Human serum albumin (HSA) is one of the main proteins involved in the binding of drugs and small solutes in blood or serum. This study examined the changes in chromatographic properties that occur for immobilized HSA following the chemical modification of HSA's lone tryptophan residue (Trp-214). Trp-214 was reacted with o-nitrophenylsulfenyl chloride, followed by immobilization of the modified protein and normal HSA onto separate silica-based HPLC supports. The binding properties of the modified and normal HSA were then analyzed and compared by using frontal analysis and zonal elution experiments employing R/S-warfarin and l-tryptophan as probe compounds for the warfarin and indole binding regions of HSA. The modified HSA was found to have the same number of binding sites as normal HSA for R-warfarin and l-tryptophan but lower association equilibrium constants for these test solutes. Zonal elution studies with R- and S-warfarin on the modified HSA column demonstrated the importance of Trp-214 in determining the stereoselective binding of HSA for these agents. These studies also indicated that tryptophan modification can alter HSA-based separations for chiral solutes. Copyright (C) 1998 Elsevier Science B.V.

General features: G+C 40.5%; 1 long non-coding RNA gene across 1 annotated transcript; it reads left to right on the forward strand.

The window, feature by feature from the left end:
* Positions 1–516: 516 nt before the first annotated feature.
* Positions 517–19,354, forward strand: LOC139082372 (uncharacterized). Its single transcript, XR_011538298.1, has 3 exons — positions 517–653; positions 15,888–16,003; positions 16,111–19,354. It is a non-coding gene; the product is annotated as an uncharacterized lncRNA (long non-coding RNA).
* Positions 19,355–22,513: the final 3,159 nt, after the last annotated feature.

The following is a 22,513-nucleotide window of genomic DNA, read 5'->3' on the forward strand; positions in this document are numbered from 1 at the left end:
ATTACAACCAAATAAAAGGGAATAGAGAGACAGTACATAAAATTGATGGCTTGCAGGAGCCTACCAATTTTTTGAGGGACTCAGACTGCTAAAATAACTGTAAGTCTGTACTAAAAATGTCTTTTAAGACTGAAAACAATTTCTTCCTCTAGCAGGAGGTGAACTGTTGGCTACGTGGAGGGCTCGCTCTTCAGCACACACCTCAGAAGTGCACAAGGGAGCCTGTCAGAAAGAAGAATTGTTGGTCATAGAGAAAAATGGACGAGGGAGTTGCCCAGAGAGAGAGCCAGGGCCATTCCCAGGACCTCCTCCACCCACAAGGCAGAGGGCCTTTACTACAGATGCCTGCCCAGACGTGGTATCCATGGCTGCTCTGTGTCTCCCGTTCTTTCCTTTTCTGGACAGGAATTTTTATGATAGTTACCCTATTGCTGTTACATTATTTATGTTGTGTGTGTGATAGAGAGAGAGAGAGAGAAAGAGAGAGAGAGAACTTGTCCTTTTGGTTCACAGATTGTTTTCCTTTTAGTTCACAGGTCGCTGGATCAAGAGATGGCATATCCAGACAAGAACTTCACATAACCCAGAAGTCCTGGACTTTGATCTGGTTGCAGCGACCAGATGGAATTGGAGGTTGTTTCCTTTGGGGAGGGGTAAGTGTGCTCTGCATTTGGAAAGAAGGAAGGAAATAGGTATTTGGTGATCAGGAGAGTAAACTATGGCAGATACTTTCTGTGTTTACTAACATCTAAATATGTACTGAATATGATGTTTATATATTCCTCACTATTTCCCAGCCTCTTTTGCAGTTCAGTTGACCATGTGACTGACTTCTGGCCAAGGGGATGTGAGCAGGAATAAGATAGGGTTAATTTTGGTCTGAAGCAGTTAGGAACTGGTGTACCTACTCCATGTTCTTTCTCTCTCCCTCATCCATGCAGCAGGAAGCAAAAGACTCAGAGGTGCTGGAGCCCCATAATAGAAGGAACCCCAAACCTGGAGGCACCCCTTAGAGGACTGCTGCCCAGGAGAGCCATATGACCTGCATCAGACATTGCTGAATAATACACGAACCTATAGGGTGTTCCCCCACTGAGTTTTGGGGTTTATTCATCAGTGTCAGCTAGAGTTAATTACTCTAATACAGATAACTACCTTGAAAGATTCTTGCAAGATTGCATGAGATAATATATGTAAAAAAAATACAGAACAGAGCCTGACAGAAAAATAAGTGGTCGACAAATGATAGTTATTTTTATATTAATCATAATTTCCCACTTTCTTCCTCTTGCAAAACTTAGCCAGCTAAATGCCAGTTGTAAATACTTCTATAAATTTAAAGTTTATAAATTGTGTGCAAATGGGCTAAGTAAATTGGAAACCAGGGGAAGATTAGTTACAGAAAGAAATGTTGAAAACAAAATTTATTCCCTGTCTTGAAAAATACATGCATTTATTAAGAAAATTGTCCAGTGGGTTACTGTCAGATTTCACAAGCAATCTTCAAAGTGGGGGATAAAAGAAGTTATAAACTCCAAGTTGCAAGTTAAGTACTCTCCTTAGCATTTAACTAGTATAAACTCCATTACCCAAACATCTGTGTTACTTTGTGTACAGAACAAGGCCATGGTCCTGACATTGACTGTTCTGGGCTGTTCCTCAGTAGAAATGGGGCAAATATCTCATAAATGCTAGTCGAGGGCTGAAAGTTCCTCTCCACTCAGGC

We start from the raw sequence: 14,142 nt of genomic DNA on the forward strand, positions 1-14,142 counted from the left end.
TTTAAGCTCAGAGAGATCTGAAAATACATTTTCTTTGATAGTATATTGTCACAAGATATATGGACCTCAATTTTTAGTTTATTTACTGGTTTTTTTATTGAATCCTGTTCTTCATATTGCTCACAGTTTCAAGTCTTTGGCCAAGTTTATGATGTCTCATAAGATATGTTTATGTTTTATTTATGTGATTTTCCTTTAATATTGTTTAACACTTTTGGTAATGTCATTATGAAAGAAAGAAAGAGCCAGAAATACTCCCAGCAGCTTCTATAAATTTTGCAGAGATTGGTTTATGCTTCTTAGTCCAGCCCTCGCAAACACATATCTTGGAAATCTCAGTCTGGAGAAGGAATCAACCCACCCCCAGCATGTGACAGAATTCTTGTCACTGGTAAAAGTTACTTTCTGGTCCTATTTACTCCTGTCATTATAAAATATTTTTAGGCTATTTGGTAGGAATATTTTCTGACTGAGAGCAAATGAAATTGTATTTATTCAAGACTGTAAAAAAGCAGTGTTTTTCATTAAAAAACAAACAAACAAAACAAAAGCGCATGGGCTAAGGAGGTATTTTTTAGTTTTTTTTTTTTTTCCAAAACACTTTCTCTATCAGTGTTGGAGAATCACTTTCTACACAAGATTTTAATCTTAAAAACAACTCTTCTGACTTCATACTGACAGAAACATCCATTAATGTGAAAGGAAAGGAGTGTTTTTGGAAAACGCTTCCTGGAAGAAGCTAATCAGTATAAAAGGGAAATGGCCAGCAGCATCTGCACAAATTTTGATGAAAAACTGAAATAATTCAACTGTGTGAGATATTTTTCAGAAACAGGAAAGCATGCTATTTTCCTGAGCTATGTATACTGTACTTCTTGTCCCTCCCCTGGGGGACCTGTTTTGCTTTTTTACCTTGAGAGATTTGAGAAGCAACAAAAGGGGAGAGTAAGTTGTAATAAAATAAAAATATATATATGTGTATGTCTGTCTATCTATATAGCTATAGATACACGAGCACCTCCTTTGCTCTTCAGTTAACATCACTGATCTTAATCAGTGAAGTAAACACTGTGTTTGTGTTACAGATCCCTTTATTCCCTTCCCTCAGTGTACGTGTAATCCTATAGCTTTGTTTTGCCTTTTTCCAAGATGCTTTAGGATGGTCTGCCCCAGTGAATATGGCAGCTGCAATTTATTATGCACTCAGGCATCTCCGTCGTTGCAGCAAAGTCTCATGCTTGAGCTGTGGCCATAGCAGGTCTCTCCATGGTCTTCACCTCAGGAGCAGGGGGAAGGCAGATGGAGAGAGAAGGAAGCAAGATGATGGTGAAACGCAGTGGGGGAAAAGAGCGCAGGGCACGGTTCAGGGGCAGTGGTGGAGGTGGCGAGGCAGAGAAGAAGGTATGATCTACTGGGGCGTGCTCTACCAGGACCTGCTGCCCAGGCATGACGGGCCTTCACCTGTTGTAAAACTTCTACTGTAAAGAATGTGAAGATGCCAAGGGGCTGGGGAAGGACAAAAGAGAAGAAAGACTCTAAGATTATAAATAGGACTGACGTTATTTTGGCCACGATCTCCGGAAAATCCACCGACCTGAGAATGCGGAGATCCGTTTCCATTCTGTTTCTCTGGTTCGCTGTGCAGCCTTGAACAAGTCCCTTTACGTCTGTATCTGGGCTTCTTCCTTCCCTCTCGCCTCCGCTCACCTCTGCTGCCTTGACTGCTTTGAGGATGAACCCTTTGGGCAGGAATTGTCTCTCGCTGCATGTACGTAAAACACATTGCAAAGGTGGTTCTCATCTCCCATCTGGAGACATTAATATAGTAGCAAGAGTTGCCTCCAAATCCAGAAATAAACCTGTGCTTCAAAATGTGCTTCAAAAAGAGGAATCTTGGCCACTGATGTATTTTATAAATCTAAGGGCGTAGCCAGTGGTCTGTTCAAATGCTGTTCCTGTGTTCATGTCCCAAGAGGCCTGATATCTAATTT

|Original language||English (US)|
|Number of pages||8|
|Journal||Journal of Chromatography B: Biomedical Applications|
|State||Published - Sep 11 1998|
- Drug-protein interactions
- Human serum albumin
ASJC Scopus subject areas